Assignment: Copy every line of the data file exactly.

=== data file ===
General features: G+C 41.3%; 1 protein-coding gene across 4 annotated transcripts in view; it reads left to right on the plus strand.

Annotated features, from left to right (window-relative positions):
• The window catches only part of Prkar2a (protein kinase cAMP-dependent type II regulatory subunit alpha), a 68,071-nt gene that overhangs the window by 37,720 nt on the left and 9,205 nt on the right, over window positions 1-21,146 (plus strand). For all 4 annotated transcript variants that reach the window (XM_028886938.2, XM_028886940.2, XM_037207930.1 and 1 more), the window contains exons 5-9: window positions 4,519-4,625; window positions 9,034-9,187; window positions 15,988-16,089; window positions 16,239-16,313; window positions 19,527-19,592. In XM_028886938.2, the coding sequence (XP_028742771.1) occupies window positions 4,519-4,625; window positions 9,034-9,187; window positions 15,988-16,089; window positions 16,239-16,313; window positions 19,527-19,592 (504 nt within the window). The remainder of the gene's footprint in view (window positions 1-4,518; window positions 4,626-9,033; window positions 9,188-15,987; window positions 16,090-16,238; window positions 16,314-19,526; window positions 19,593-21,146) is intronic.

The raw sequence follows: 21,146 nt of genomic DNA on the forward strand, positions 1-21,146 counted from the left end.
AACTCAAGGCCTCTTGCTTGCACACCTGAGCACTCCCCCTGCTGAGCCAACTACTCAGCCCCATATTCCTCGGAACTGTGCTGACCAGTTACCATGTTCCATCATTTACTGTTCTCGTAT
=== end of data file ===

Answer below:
General features: G+C 41.3%; 1 protein-coding gene across 4 annotated transcripts in view; it reads left to right on the plus strand.

Annotated features, from left to right (window-relative positions):
• The window catches only part of Prkar2a (protein kinase cAMP-dependent type II regulatory subunit alpha), a 68,071-nt gene that overhangs the window by 37,720 nt on the left and 9,205 nt on the right, over window positions 1-21,146 (plus strand). For all 4 annotated transcript variants that reach the window (XM_028886938.2, XM_028886940.2, XM_037207930.1 and 1 more), the window contains exons 5-9: window positions 4,519-4,625; window positions 9,034-9,187; window positions 15,988-16,089; window positions 16,239-16,313; window positions 19,527-19,592. In XM_028886938.2, the coding sequence (XP_028742771.1) occupies window positions 4,519-4,625; window positions 9,034-9,187; window positions 15,988-16,089; window positions 16,239-16,313; window positions 19,527-19,592 (504 nt within the window). The remainder of the gene's footprint in view (window positions 1-4,518; window positions 4,626-9,033; window positions 9,188-15,987; window positions 16,090-16,238; window positions 16,314-19,526; window positions 19,593-21,146) is intronic.

The raw sequence follows: 21,146 nt of genomic DNA on the forward strand, positions 1-21,146 counted from the left end.
AACTCAAGGCCTCTTGCTTGCACACCTGAGCACTCCCCCTGCTGAGCCAACTACTCAGCCCCATATTCCTCGGAACTGTGCTGACCAGTTACCATGTTCCATCATTTACTGTTCTCGTAT